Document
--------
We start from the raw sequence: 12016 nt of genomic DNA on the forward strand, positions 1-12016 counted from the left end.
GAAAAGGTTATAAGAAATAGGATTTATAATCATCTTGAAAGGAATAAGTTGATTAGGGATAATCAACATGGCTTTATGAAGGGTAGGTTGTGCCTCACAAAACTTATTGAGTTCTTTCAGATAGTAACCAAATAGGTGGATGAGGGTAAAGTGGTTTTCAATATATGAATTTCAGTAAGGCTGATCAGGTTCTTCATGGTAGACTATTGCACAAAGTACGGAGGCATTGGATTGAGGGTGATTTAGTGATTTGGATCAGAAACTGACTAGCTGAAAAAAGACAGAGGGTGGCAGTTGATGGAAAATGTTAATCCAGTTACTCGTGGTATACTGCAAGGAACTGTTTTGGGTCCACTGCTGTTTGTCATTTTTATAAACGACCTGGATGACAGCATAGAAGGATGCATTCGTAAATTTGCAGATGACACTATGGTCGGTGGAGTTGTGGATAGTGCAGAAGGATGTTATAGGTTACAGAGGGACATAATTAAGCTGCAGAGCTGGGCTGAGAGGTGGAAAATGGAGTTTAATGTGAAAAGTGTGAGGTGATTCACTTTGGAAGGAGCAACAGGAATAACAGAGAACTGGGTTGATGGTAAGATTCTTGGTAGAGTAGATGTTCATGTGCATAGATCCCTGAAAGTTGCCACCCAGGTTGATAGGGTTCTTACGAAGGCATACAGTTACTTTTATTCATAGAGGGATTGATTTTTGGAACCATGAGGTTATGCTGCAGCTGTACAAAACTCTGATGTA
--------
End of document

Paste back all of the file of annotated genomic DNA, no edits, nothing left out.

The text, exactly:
We start from the raw sequence: 12016 nt of genomic DNA on the forward strand, positions 1-12016 counted from the left end.
GAAAAGGTTATAAGAAATAGGATTTATAATCATCTTGAAAGGAATAAGTTGATTAGGGATAATCAACATGGCTTTATGAAGGGTAGGTTGTGCCTCACAAAACTTATTGAGTTCTTTCAGATAGTAACCAAATAGGTGGATGAGGGTAAAGTGGTTTTCAATATATGAATTTCAGTAAGGCTGATCAGGTTCTTCATGGTAGACTATTGCACAAAGTACGGAGGCATTGGATTGAGGGTGATTTAGTGATTTGGATCAGAAACTGACTAGCTGAAAAAAGACAGAGGGTGGCAGTTGATGGAAAATGTTAATCCAGTTACTCGTGGTATACTGCAAGGAACTGTTTTGGGTCCACTGCTGTTTGTCATTTTTATAAACGACCTGGATGACAGCATAGAAGGATGCATTCGTAAATTTGCAGATGACACTATGGTCGGTGGAGTTGTGGATAGTGCAGAAGGATGTTATAGGTTACAGAGGGACATAATTAAGCTGCAGAGCTGGGCTGAGAGGTGGAAAATGGAGTTTAATGTGAAAAGTGTGAGGTGATTCACTTTGGAAGGAGCAACAGGAATAACAGAGAACTGGGTTGATGGTAAGATTCTTGGTAGAGTAGATGTTCATGTGCATAGATCCCTGAAAGTTGCCACCCAGGTTGATAGGGTTCTTACGAAGGCATACAGTTACTTTTATTCATAGAGGGATTGATTTTTGGAACCATGAGGTTATGCTGCAGCTGTACAAAACTCTGATGTA